cotton. smooth surface give a cooler feel- ing in comparison with fabrics of lower regularity and smoothness. whereas for cotton fabrics ρ . elastomeric finishing are characterised a higher value after elastomeric finish- c .thermal conductivity. A small dependence was noted for the type of weaves for Tencel fabrics and a more prominent one for cotton fabrics. The opposite character in the aspect of its ‘cool. the fabric structure.fabric density. it is apparent that Thermal absorption is a surface prop. b . in which this parameter is higher than after enzy- matic and resin treatment. FIBRES & TEXTILES in Eastern Europe October/December 2002 43 . between thermal absorption and the type of finishing for Tencel fabrics. thickness than plain fabrics. Ws m K 1/ 2 −2 −1 (3) warmer feelings than fabrics made of where: cotton yarns (Figure 4a). and twill fabrics the lowest. processes can change it. where: σ . In Figure 7. The Thermal absorption can be expressed as: Tencel fabrics have a much lower value influence of the type of finishing was of thermal absorption. the case of Tencel fabrics. Considering those after starch finishing. and is proportional to the fabric structure. and higher surface roughness. but the dif.Tencel.Tencel. Summing up the above results. ideal for summer clothes. we can observe the processing). b = λ ⋅ ρ c . b . and therefore the finishing clear dependence was observed ness. b .cotton. we have to say that fabrics with a regular. thermal insulation. This parame. twill fabrics after all kinds of finishing have the highest thermal resistance. whereas plain fabrics have in general the lowest value of this parameter (Figure 5). We stated that fabrics with twill weave for both kinds of yarn have the highest value of thermal resistance.thermal conductivity. Stationary heat flow density qs: a . increase of thermal insulation. Thermal resistance R: a . A plain fabrics have the smallest thick- erty. Thermal resistance is a very important parameter from the point of view of Figure 8.fabric thickness. so they give us also noted. Cotton fabrics after elastomeric finish- ing have higher thermal resistance than fabrics after starch finishing. m 2 KW −1 (4) λ Figure 6. Fabrics after not regular. Fabrics with a low Fabrics with twill and canvas weaves cotton yarns.the specific heat of the fabric. Thermal resistance Thermal resistance is connected with fabric thickness by the relationship (4): σ R= .cotton. Fabrics made of Tencel with plain and canvas weaves have a value of thermal resis- tance at more or less the same level.Tencel. plain fabrics have the highest absorption. and the twill Tencel fab. value of thermal absorption give us a are characterised by a slightly greater ‘‘warm’’ feeling. situation is noted for fabrics made of warm’’ feeling. which is not For Tencel fabrics the influence was λ .cotton. apart from the fabric with plain weave after desizing finishing. es for the space insulated by the textile. ference is not essential (Figure 4b). Ratio of maximum and stationary heat flow qmax/qs: a . by lower thermal absorption than ing could be observed. and in rics are characterised by the lowest ter allows assessment of the fabric’s the same way the decrease of heat loss- value of this parameter. flat. λ . which Thermal absorption results from the fabric structure. Thickness σ : a . b .Tencel. In both cases. Due to increase in thickness. Figure 5.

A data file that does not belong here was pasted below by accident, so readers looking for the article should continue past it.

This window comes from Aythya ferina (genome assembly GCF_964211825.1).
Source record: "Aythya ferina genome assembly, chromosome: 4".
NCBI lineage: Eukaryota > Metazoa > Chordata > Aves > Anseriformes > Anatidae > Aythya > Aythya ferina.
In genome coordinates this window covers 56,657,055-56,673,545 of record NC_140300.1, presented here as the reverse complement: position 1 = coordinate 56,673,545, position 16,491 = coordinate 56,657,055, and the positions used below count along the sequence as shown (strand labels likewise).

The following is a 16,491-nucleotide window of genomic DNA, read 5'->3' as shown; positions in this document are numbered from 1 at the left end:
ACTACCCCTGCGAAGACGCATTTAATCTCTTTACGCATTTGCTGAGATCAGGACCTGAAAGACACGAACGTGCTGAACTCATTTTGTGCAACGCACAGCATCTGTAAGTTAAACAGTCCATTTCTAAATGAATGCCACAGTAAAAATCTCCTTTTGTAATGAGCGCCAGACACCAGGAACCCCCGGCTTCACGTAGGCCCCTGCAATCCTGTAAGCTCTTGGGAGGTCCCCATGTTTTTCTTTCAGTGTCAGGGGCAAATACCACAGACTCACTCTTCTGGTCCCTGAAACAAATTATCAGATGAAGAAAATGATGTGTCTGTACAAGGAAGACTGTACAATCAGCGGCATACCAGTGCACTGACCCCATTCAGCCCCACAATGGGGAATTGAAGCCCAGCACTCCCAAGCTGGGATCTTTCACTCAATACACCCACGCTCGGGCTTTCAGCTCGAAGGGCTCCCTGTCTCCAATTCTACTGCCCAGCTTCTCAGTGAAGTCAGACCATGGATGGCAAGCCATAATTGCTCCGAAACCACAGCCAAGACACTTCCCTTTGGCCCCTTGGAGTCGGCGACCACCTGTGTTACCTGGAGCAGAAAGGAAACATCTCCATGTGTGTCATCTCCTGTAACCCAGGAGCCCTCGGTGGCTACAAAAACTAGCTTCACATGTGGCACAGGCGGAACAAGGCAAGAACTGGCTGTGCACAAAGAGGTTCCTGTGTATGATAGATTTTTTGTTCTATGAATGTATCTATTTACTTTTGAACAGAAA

F . 1990. S. Mecheels J. Thermal properties of nonwovens.V. Körper-Klima-Kleideng. Elastomeric objective evaluation of thermal insulation and Tencel fabrics. Instruction manuals of the Alambeta instrument have the lowest value. Le C. Melliand qs = .2002 44 FIBRES & TEXTILES in Eastern Europe October/December 2002 .G. vol. but also by applying appropri- time the heat flow stabilised itself at a Air permeability is a hygienic property ate weaves and appropriate finishing determined level qs. The stationary heat flow density qs is defined by the equation: Air permeability was determined References according to Polish Standard PN-EN- Q 1. (1995). The highest stationary densi.. Heat and Moisture Transfer in where: and in Figure 9.12. Wm −2 (5) ISO 9297:1998. Tencel fabrics after resin treatment No 4. ❏ ratio value. 100% cotton yarn of canvas weave 5. we can state that fabric porosity. New achievements in the area of the est values of this heat flow density for have the lowest value. No 9. its thermal properties than those made of cross-section and shape. a small influence of the higher value of air permeability than Republic. In: have the highest value of air perme. 6. s 773 (1997). The measurement Textilberichte Part I.e. 4. user. M.cotton. We have also observed the of weave of Tencel fabrics. Part I. Mechanical influence of the type of finishing.the amount of heat. Tencel fabrics. dm 3m −2 s −1 terised by a higher ratio value than Fτ ( ∆p ) the subjective point of view of which fabrics after starch finishing.. fabrics made of cotton yarn. qmax) from the skin to the fabric This can be achieved not only by the appears at the moment of contact of choice of thickness or the fabric cover the cold fabric with human skin. and the lowest . Czech Tencel fabrics. and fabrics after resin fin- ishing the lowest. Geneva 1987.drop in pressure of the medium. kind of finishing is also apparent.02. Ly N. Cotton fabrics after starch finishing are characterised by a higher value of this twill weave. In the case of Fabrics made of Tencel yarn have a SENSORA Liberec Registered Company. fabrics after desizing have the highest V . ronment and the flow of fresh air to some fabric properties characterising ters which characterise fabric thermal their thermal and utility comfort. this point of view they are more suit- able for summer clothing. A Theoretical higher value of stationary heat flow Consideration on the Objective Measurement density than fabrics made of Tencel Considering the influence of the kind of Fabric Warm/Cool Feeling. Congress Index 87. whereas twill fabrics 7. Vol. so from ❏ Received 04. and those of twill the treatment allows for higher values of thermal-contact properties of textiles.2002 Reviewed: 03. the lowest. Kawabata S. Text. In the property is more important for the where: case of fabrics made of Tencel yarn. V the choice of raw material depends on A= . the type of raw materials influences imum heat flow is one of the parame. Vol. Cotton fabrics Tencel fabrics are superior. With ■ Air Permeability factor.. with plain weave.time of flow. Therefore. No 3.. matic and resin treatment the values of Science and Technology. Thermal The ratio of maximum to stationary Tencel yarns when they are applied for properties are essentially influenced heat flow density for cotton fabrics is summer clothing (from the point of by air permeability. the Textile Machinery Society parameter than after elastomeric fin. this parameter than do fabrics with Asian Textile Conference. 65. The max. value was observed for fabrics with Properties and Performance. The maximum heat flow density (i. Moreover..the area through which the heat is have in general the smallest values of 3. and fabrics of plain weaves . It was noted that Textile Assemblies. the highest Specification of Fabric Quality. Res. which is called the of textiles which influences the flow of processes. Air permeability A: a .. edited by S. air permeability. Hes l. It was stated that cotton fabrics have a same level. and those after resin finishing human body and the environment. Fabrics made of in Japan 1982. Ideal Fabrics. 1201-1203 ty of heat flow characterises the plain starch finishing. gas from the human body to the envi.capacity of the flowing medium. But 7). we noted only a small influence of cool’’ feeling and air permeability. whereas after enzy. The 3rd lowest -. A Guide Line for Manufacturing conducted.for those Kawabata et al. Objective (Figure 8). ability. Fabrics of plain weave have the high.the area through which the medi. we can state that there are many possi- bilities for creating fabric properties which influence their comfort of use. and similar to thermal the results obtained. is a surface property [5]. higher than for Tencel fabrics (Figure view of thermal conductivity). Stationary heat flow ∆p . Yoneda.Tencel.time of flow. (1995). which means the num- absorption. Q . Air permeability depends on insulation.. b . from the point of view of the ‘warm- Air permeability is defined by the ing. Kawabata. pp 134- this parameter are more or less at the 140 (2000). 12. after elastomeric finishing are charac. From the body. s 203. τ . J. Concerning the influence of finish. ■ Summary On the basis of the results obtained. II pp. Hes L. International Journal of Clothing τ . fabrics made of cotton yarn have better ber of canals in the textile fabric. F . equation: this factor on the ratio. for summer clothing which were the objects of research should ensure Ratio of maximum and stationary Fabrics after desizing have the highest appropriate heat transfer between the heat flow density values. it was noted that stationary heat flow density. F ⋅τ results are presented in Tables 2 & 3 2. um is flowing. The thin cotton and Tencel fabrics used Figure 9. ishing.